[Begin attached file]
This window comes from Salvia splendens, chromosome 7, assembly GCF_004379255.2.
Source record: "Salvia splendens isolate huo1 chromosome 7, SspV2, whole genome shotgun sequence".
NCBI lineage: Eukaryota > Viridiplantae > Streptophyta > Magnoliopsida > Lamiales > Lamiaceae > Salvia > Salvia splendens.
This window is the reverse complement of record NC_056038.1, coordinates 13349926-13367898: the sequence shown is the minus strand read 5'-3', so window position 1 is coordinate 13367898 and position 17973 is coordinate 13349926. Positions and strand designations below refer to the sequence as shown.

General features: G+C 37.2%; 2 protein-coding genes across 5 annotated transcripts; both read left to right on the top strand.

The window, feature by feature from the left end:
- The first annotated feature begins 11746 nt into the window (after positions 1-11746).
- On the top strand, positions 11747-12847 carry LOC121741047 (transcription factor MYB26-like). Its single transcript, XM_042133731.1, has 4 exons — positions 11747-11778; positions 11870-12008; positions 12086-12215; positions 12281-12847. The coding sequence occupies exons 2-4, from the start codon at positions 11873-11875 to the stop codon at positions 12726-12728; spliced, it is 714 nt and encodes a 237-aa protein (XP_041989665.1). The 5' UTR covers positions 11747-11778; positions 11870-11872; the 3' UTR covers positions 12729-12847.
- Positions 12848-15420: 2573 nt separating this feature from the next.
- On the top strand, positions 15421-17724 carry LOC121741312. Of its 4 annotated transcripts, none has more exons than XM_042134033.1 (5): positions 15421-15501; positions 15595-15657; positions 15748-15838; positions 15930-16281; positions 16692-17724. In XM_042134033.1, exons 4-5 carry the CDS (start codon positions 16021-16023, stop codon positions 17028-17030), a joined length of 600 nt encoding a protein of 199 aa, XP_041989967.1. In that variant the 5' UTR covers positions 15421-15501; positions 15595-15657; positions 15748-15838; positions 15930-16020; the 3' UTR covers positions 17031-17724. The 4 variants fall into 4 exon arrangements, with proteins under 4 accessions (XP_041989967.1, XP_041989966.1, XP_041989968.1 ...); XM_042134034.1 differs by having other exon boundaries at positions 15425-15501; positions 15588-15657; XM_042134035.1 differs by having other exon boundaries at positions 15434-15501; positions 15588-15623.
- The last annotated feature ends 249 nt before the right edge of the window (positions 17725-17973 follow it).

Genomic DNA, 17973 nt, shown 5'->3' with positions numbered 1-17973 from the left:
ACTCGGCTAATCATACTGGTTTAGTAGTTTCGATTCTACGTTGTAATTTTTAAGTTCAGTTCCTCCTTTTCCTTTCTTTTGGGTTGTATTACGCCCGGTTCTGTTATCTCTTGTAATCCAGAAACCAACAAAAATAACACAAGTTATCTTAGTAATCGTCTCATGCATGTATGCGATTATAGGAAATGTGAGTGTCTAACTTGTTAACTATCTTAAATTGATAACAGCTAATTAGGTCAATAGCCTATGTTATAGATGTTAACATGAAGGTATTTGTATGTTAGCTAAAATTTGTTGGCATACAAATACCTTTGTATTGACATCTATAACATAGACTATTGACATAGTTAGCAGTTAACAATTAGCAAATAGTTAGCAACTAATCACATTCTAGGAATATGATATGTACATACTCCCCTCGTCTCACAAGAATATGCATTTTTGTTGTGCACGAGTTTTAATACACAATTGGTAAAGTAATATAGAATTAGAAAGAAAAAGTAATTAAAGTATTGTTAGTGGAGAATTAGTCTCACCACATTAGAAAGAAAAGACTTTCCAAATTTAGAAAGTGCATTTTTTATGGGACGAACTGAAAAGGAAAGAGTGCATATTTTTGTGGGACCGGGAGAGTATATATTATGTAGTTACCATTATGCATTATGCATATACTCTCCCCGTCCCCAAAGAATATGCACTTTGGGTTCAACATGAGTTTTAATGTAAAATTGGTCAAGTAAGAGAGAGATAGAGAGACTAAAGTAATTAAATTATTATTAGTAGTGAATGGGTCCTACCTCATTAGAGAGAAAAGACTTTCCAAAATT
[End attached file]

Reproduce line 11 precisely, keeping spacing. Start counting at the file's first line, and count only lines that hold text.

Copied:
- The last annotated feature ends 249 nt before the right edge of the window (positions 17725-17973 follow it).